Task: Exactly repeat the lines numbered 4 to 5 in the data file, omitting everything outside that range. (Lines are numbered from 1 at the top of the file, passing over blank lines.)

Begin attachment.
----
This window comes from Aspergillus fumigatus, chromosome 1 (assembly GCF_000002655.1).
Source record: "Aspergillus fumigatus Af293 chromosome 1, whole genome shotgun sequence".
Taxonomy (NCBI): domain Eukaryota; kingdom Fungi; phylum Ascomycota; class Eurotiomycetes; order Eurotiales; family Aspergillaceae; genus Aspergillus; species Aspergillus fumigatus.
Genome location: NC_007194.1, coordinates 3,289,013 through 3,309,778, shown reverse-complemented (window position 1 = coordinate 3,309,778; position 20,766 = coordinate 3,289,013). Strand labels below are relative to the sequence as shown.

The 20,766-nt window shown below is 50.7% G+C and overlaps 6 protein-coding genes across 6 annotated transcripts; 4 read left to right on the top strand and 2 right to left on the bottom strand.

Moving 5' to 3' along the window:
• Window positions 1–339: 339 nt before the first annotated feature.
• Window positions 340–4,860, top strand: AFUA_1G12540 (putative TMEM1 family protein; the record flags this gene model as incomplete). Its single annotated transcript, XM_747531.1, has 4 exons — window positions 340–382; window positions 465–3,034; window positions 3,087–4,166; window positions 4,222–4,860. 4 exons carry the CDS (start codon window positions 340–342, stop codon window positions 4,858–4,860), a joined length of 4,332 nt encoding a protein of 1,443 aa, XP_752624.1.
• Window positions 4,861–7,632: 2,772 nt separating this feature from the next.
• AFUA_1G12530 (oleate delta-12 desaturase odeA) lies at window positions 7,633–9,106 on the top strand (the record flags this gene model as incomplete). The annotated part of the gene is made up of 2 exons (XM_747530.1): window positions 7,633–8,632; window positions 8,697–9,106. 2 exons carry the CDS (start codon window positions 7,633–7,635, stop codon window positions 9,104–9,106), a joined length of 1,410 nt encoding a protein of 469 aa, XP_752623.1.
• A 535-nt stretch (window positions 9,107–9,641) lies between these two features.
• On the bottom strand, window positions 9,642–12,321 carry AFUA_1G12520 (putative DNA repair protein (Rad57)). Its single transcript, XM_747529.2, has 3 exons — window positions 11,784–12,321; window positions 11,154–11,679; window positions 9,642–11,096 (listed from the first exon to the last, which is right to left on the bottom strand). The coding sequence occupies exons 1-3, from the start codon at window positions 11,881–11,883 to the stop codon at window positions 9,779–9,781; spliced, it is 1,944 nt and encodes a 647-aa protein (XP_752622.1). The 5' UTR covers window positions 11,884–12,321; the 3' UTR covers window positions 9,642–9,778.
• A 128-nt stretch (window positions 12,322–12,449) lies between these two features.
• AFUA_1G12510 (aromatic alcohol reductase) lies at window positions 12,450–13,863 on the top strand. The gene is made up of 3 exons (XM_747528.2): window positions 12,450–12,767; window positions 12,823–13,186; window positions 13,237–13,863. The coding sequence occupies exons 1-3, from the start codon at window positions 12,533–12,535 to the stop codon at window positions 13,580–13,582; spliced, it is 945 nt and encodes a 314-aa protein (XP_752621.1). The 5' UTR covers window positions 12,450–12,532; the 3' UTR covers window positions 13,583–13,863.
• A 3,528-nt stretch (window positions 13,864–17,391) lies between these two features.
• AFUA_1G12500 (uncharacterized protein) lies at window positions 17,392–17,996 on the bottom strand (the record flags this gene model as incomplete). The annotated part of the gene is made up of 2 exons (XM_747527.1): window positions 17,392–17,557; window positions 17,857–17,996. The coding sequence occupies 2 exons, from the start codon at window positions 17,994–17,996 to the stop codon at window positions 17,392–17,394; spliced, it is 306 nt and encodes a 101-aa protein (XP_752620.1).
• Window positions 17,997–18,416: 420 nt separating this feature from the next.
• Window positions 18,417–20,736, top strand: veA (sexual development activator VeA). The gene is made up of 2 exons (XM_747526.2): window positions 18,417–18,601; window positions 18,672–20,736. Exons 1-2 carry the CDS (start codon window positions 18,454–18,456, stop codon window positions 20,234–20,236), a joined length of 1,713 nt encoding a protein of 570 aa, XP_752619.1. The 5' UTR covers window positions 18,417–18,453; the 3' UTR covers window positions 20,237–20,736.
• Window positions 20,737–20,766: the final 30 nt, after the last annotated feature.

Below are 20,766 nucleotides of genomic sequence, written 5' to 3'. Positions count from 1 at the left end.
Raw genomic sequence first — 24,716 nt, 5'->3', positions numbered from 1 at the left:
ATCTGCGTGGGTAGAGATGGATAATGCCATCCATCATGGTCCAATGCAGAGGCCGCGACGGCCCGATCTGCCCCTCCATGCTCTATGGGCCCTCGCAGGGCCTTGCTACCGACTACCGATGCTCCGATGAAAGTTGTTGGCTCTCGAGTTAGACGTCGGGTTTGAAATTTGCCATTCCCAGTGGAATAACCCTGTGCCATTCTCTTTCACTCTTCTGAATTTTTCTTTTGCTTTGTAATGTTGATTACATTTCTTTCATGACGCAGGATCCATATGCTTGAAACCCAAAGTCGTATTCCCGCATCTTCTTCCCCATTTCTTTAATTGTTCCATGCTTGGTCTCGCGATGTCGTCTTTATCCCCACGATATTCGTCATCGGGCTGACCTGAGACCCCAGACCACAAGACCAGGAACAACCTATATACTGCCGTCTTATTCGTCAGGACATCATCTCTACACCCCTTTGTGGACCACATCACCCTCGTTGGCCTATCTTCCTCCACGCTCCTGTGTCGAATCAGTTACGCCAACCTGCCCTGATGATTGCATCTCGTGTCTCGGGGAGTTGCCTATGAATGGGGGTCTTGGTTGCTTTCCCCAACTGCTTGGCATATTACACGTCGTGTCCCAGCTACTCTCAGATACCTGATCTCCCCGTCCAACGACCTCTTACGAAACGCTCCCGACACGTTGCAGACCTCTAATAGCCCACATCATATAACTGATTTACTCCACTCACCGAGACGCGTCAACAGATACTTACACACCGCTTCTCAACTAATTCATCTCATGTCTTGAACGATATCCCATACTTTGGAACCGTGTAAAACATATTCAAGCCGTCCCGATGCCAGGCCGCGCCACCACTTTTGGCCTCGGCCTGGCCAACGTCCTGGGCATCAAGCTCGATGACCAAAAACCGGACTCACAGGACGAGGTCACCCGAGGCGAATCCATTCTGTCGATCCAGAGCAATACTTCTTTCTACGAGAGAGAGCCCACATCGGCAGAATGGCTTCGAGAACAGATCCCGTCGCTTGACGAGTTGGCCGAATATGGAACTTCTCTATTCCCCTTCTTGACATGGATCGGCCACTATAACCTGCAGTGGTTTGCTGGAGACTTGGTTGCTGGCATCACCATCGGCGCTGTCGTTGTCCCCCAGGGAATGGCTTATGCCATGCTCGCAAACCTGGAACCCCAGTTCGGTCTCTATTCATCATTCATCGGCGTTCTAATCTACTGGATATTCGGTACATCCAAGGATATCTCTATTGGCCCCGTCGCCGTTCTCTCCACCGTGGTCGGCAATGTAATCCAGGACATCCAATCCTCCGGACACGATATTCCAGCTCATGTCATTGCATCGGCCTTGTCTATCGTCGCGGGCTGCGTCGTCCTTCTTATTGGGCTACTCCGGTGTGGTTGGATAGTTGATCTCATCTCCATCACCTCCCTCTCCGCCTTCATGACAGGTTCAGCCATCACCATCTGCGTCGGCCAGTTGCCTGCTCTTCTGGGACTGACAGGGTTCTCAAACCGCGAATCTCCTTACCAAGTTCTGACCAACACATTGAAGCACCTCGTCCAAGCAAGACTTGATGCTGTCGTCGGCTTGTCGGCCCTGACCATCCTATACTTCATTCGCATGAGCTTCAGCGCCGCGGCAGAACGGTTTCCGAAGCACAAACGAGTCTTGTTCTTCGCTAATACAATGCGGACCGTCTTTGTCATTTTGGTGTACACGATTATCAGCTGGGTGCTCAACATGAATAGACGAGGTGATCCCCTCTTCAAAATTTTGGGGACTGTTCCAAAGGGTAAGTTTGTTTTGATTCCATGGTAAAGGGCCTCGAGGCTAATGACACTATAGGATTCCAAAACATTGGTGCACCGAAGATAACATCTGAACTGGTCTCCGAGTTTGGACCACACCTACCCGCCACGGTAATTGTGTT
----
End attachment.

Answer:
Genome location: NC_007194.1, coordinates 3,289,013 through 3,309,778, shown reverse-complemented (window position 1 = coordinate 3,309,778; position 20,766 = coordinate 3,289,013). Strand labels below are relative to the sequence as shown.

The 20,766-nt window shown below is 50.7% G+C and overlaps 6 protein-coding genes across 6 annotated transcripts; 4 read left to right on the top strand and 2 right to left on the bottom strand.